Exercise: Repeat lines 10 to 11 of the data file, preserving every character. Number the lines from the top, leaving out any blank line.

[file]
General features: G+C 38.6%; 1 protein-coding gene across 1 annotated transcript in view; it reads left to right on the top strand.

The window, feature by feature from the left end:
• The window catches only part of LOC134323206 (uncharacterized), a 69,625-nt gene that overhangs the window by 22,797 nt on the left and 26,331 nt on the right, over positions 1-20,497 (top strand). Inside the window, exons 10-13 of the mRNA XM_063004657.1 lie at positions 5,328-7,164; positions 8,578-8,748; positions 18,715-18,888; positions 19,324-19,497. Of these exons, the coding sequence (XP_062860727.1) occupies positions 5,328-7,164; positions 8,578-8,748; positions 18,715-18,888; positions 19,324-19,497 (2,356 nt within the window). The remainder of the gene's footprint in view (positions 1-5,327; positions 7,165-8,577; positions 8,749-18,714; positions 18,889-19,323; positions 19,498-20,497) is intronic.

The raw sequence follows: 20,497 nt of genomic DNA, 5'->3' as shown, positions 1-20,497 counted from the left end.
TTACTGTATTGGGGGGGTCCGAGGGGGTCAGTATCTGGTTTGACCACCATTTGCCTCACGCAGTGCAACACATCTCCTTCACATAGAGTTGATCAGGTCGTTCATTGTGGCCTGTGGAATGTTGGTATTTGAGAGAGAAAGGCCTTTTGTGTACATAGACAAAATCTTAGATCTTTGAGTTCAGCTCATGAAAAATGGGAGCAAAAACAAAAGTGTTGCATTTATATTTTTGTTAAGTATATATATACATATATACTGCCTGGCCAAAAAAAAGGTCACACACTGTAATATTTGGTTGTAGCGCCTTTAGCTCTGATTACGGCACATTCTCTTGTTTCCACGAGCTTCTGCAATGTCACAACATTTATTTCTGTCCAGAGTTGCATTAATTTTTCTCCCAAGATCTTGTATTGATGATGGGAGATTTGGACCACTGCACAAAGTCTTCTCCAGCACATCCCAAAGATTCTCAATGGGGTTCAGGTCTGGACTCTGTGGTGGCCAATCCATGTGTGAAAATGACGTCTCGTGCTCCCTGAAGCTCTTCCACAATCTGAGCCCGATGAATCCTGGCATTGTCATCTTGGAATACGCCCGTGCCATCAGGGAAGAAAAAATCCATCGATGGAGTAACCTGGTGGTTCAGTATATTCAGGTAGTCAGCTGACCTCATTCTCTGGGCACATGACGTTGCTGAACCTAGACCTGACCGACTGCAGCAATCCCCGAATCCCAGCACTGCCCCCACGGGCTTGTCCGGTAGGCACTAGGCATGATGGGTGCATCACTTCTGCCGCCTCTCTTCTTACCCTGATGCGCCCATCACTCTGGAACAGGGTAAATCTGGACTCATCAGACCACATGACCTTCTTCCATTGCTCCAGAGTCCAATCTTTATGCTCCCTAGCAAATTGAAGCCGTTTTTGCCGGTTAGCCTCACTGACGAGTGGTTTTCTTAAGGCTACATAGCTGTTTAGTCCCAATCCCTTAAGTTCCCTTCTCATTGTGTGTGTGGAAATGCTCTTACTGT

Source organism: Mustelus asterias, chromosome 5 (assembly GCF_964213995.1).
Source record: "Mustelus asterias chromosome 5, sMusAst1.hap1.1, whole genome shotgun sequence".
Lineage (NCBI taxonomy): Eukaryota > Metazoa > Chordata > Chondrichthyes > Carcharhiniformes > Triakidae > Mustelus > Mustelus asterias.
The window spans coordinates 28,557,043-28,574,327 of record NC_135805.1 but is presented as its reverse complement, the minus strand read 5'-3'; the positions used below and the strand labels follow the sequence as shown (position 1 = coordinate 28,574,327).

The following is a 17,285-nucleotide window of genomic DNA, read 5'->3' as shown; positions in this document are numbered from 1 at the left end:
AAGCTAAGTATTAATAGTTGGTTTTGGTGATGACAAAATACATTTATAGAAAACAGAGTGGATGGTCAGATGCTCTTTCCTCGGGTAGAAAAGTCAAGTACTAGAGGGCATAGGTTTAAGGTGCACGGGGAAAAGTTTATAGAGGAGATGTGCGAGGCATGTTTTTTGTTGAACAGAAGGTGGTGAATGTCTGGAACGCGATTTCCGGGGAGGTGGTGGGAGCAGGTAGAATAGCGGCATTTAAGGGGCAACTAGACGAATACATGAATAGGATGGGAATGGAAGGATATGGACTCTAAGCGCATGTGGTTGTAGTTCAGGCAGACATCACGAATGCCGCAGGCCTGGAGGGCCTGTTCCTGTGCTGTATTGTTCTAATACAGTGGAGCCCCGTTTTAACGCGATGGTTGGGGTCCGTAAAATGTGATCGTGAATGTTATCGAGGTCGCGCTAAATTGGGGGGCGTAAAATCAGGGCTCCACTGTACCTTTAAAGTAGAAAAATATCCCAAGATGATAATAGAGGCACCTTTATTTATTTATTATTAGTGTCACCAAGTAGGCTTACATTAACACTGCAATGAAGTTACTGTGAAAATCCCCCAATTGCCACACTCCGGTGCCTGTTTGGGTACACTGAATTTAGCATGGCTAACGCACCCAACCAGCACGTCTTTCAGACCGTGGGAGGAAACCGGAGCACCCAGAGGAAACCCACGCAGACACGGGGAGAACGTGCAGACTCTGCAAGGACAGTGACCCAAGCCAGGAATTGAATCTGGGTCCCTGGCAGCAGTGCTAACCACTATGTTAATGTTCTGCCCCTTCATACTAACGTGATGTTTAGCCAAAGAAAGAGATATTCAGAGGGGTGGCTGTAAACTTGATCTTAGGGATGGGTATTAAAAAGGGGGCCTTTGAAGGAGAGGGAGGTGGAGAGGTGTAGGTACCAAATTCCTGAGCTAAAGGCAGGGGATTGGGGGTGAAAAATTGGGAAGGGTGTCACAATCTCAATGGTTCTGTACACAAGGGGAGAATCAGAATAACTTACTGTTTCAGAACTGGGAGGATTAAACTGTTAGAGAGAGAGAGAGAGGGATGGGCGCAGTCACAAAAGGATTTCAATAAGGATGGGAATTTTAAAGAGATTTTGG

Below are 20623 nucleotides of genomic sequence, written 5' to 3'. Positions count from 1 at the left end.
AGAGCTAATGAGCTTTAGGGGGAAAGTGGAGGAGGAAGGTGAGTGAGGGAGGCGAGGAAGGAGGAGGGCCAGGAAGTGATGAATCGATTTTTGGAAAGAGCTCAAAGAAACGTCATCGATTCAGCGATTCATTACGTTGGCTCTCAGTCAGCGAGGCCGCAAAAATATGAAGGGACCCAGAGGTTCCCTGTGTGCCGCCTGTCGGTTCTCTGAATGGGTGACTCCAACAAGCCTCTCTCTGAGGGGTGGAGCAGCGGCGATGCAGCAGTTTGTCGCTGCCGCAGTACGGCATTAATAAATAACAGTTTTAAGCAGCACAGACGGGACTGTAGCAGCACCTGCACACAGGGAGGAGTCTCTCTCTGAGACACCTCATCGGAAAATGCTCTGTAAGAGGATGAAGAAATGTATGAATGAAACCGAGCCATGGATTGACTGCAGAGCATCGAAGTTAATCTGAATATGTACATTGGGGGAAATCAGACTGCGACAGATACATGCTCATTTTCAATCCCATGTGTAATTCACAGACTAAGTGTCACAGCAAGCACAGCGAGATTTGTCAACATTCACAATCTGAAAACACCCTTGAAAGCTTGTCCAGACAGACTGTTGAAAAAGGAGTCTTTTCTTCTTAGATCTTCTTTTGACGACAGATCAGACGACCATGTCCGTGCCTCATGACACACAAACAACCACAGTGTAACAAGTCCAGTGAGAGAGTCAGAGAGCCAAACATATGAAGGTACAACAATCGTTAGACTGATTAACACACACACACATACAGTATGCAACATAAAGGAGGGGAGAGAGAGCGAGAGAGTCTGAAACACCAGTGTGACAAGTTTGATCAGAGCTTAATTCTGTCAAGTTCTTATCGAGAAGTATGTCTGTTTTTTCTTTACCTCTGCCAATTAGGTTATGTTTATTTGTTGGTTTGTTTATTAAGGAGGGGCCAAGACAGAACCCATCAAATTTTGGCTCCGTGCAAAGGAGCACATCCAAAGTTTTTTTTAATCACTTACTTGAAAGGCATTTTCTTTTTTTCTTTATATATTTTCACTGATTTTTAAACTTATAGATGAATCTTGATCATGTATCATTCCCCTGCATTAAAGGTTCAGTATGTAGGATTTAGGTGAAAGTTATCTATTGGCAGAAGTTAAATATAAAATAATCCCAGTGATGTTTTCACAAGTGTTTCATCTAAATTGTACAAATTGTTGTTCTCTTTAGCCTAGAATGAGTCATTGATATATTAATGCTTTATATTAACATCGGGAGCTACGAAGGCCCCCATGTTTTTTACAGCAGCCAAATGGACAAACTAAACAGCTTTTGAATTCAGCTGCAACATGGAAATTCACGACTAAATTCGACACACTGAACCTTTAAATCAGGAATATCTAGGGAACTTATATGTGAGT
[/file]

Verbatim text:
The following is a 17,285-nucleotide window of genomic DNA, read 5'->3' as shown; positions in this document are numbered from 1 at the left end:
AAGCTAAGTATTAATAGTTGGTTTTGGTGATGACAAAATACATTTATAGAAAACAGAGTGGATGGTCAGATGCTCTTTCCTCGGGTAGAAAAGTCAAGTACTAGAGGGCATAGGTTTAAGGTGCACGGGGAAAAGTTTATAGAGGAGATGTGCGAGGCATGTTTTTTGTTGAACAGAAGGTGGTGAATGTCTGGAACGCGATTTCCGGGGAGGTGGTGGGAGCAGGTAGAATAGCGGCATTTAAGGGGCAACTAGACGAATACATGAATAGGATGGGAATGGAAGGATATGGACTCTAAGCGCATGTGGTTGTAGTTCAGGCAGACATCACGAATGCCGCAGGCCTGGAGGGCCTGTTCCTGTGCTGTATTGTTCTAATACAGTGGAGCCCCGTTTTAACGCGATGGTTGGGGTCCGTAAAATGTGATCGTGAATGTTATCGAGGTCGCGCTAAATTGGGGGGCGTAAAATCAGGGCTCCACTGTACCTTTAAAGTAGAAAAATATCCCAAGATGATAATAGAGGCACCTTTATTTATTTATTATTAGTGTCACCAAGTAGGCTTACATTAACACTGCAATGAAGTTACTGTGAAAATCCCCCAATTGCCACACTCCGGTGCCTGTTTGGGTACACTGAATTTAGCATGGCTAACGCACCCAACCAGCACGTCTTTCAGACCGTGGGAGGAAACCGGAGCACCCAGAGGAAACCCACGCAGACACGGGGAGAACGTGCAGACTCTGCAAGGACAGTGACCCAAGCCAGGAATTGAATCTGGGTCCCTGGCAGCAGTGCTAACCACTATGTTAATGTTCTGCCCCTTCATACTAACGTGATGTTTAGCCAAAGAAAGAGATATTCAGAGGGGTGGCTGTAAACTTGATCTTAGGGATGGGTATTAAAAAGGGGGCCTTTGAAGGAGAGGGAGGTGGAGAGGTGTAGGTACCAAATTCCTGAGCTAAAGGCAGGGGATTGGGGGTGAAAAATTGGGAAGGGTGTCACAATCTCAATGGTTCTGTACACAAGGGGAGAATCAGAATAACTTACTGTTTCAGAACTGGGAGGATTAAACTGTTAGAGAGAGAGAGAGAGGGATGGGCGCAGTCACAAAAGGATTTCAATAAGGATGGGAATTTTAAAGAGATTTTGG